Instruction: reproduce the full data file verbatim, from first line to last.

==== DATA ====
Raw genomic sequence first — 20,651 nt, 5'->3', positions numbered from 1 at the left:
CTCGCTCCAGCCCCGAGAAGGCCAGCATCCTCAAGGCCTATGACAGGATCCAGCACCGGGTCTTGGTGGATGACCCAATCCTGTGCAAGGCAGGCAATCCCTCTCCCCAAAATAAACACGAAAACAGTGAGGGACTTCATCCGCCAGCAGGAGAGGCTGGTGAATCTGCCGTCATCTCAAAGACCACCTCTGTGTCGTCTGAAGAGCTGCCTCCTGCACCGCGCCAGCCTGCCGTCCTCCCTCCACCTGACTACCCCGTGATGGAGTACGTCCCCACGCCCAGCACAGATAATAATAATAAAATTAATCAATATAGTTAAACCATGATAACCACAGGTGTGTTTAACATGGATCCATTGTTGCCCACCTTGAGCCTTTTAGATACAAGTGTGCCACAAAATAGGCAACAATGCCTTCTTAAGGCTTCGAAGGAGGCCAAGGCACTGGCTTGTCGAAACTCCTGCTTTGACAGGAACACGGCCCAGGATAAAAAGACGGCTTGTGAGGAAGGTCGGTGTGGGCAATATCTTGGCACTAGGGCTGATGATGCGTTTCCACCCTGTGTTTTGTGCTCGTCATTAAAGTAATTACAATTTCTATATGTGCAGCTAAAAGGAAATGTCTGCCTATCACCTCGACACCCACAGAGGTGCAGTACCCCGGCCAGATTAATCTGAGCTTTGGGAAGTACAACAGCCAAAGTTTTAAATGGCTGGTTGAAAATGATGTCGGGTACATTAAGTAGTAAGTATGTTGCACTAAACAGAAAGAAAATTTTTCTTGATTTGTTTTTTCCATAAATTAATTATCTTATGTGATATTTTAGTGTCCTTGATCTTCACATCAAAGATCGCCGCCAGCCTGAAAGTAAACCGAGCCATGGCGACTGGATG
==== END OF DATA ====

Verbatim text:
Raw genomic sequence first — 20,651 nt, 5'->3', positions numbered from 1 at the left:
CTCGCTCCAGCCCCGAGAAGGCCAGCATCCTCAAGGCCTATGACAGGATCCAGCACCGGGTCTTGGTGGATGACCCAATCCTGTGCAAGGCAGGCAATCCCTCTCCCCAAAATAAACACGAAAACAGTGAGGGACTTCATCCGCCAGCAGGAGAGGCTGGTGAATCTGCCGTCATCTCAAAGACCACCTCTGTGTCGTCTGAAGAGCTGCCTCCTGCACCGCGCCAGCCTGCCGTCCTCCCTCCACCTGACTACCCCGTGATGGAGTACGTCCCCACGCCCAGCACAGATAATAATAATAAAATTAATCAATATAGTTAAACCATGATAACCACAGGTGTGTTTAACATGGATCCATTGTTGCCCACCTTGAGCCTTTTAGATACAAGTGTGCCACAAAATAGGCAACAATGCCTTCTTAAGGCTTCGAAGGAGGCCAAGGCACTGGCTTGTCGAAACTCCTGCTTTGACAGGAACACGGCCCAGGATAAAAAGACGGCTTGTGAGGAAGGTCGGTGTGGGCAATATCTTGGCACTAGGGCTGATGATGCGTTTCCACCCTGTGTTTTGTGCTCGTCATTAAAGTAATTACAATTTCTATATGTGCAGCTAAAAGGAAATGTCTGCCTATCACCTCGACACCCACAGAGGTGCAGTACCCCGGCCAGATTAATCTGAGCTTTGGGAAGTACAACAGCCAAAGTTTTAAATGGCTGGTTGAAAATGATGTCGGGTACATTAAGTAGTAAGTATGTTGCACTAAACAGAAAGAAAATTTTTCTTGATTTGTTTTTTCCATAAATTAATTATCTTATGTGATATTTTAGTGTCCTTGATCTTCACATCAAAGATCGCCGCCAGCCTGAAAGTAAACCGAGCCATGGCGACTGGATG